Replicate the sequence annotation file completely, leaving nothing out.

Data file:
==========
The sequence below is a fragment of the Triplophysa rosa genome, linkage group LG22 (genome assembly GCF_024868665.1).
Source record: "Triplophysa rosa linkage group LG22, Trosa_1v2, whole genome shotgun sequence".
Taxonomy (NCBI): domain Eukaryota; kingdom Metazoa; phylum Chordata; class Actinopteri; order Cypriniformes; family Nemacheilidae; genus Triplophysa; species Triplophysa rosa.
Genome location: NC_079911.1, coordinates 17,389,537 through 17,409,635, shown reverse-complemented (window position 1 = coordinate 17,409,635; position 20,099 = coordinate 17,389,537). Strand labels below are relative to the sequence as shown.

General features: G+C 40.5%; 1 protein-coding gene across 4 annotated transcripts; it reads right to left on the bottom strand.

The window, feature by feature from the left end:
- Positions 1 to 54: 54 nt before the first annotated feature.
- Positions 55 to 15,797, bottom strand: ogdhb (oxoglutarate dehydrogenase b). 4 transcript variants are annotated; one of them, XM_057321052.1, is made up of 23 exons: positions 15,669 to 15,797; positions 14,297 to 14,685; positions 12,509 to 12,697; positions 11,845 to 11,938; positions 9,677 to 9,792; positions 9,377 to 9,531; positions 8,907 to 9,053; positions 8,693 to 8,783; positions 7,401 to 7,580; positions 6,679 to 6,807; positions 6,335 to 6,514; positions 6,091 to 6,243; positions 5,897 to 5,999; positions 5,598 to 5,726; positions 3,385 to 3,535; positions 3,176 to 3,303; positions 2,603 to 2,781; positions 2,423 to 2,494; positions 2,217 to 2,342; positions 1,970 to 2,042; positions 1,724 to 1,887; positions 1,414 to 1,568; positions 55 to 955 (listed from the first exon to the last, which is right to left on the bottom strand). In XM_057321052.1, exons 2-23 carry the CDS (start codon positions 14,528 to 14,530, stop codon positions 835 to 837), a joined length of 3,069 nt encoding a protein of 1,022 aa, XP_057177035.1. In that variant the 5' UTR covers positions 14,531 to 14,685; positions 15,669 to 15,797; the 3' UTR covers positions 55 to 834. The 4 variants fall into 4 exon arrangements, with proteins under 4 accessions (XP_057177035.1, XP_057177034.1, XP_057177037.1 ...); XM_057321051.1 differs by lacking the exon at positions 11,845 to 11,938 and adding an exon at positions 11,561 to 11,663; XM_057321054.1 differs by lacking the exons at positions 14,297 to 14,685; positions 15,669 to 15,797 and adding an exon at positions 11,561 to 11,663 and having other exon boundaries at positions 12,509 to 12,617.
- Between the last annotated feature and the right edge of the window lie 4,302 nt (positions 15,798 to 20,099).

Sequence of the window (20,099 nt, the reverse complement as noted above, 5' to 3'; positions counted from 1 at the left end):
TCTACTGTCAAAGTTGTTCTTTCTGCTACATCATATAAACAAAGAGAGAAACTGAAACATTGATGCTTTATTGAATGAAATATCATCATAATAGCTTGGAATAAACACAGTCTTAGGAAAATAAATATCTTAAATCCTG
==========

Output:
The sequence below is a fragment of the Triplophysa rosa genome, linkage group LG22 (genome assembly GCF_024868665.1).
Source record: "Triplophysa rosa linkage group LG22, Trosa_1v2, whole genome shotgun sequence".
Taxonomy (NCBI): domain Eukaryota; kingdom Metazoa; phylum Chordata; class Actinopteri; order Cypriniformes; family Nemacheilidae; genus Triplophysa; species Triplophysa rosa.
Genome location: NC_079911.1, coordinates 17,389,537 through 17,409,635, shown reverse-complemented (window position 1 = coordinate 17,409,635; position 20,099 = coordinate 17,389,537). Strand labels below are relative to the sequence as shown.

General features: G+C 40.5%; 1 protein-coding gene across 4 annotated transcripts; it reads right to left on the bottom strand.

The window, feature by feature from the left end:
- Positions 1 to 54: 54 nt before the first annotated feature.
- Positions 55 to 15,797, bottom strand: ogdhb (oxoglutarate dehydrogenase b). 4 transcript variants are annotated; one of them, XM_057321052.1, is made up of 23 exons: positions 15,669 to 15,797; positions 14,297 to 14,685; positions 12,509 to 12,697; positions 11,845 to 11,938; positions 9,677 to 9,792; positions 9,377 to 9,531; positions 8,907 to 9,053; positions 8,693 to 8,783; positions 7,401 to 7,580; positions 6,679 to 6,807; positions 6,335 to 6,514; positions 6,091 to 6,243; positions 5,897 to 5,999; positions 5,598 to 5,726; positions 3,385 to 3,535; positions 3,176 to 3,303; positions 2,603 to 2,781; positions 2,423 to 2,494; positions 2,217 to 2,342; positions 1,970 to 2,042; positions 1,724 to 1,887; positions 1,414 to 1,568; positions 55 to 955 (listed from the first exon to the last, which is right to left on the bottom strand). In XM_057321052.1, exons 2-23 carry the CDS (start codon positions 14,528 to 14,530, stop codon positions 835 to 837), a joined length of 3,069 nt encoding a protein of 1,022 aa, XP_057177035.1. In that variant the 5' UTR covers positions 14,531 to 14,685; positions 15,669 to 15,797; the 3' UTR covers positions 55 to 834. The 4 variants fall into 4 exon arrangements, with proteins under 4 accessions (XP_057177035.1, XP_057177034.1, XP_057177037.1 ...); XM_057321051.1 differs by lacking the exon at positions 11,845 to 11,938 and adding an exon at positions 11,561 to 11,663; XM_057321054.1 differs by lacking the exons at positions 14,297 to 14,685; positions 15,669 to 15,797 and adding an exon at positions 11,561 to 11,663 and having other exon boundaries at positions 12,509 to 12,617.
- Between the last annotated feature and the right edge of the window lie 4,302 nt (positions 15,798 to 20,099).

Sequence of the window (20,099 nt, the reverse complement as noted above, 5' to 3'; positions counted from 1 at the left end):
TCTACTGTCAAAGTTGTTCTTTCTGCTACATCATATAAACAAAGAGAGAAACTGAAACATTGATGCTTTATTGAATGAAATATCATCATAATAGCTTGGAATAAACACAGTCTTAGGAAAATAAATATCTTAAATCCTG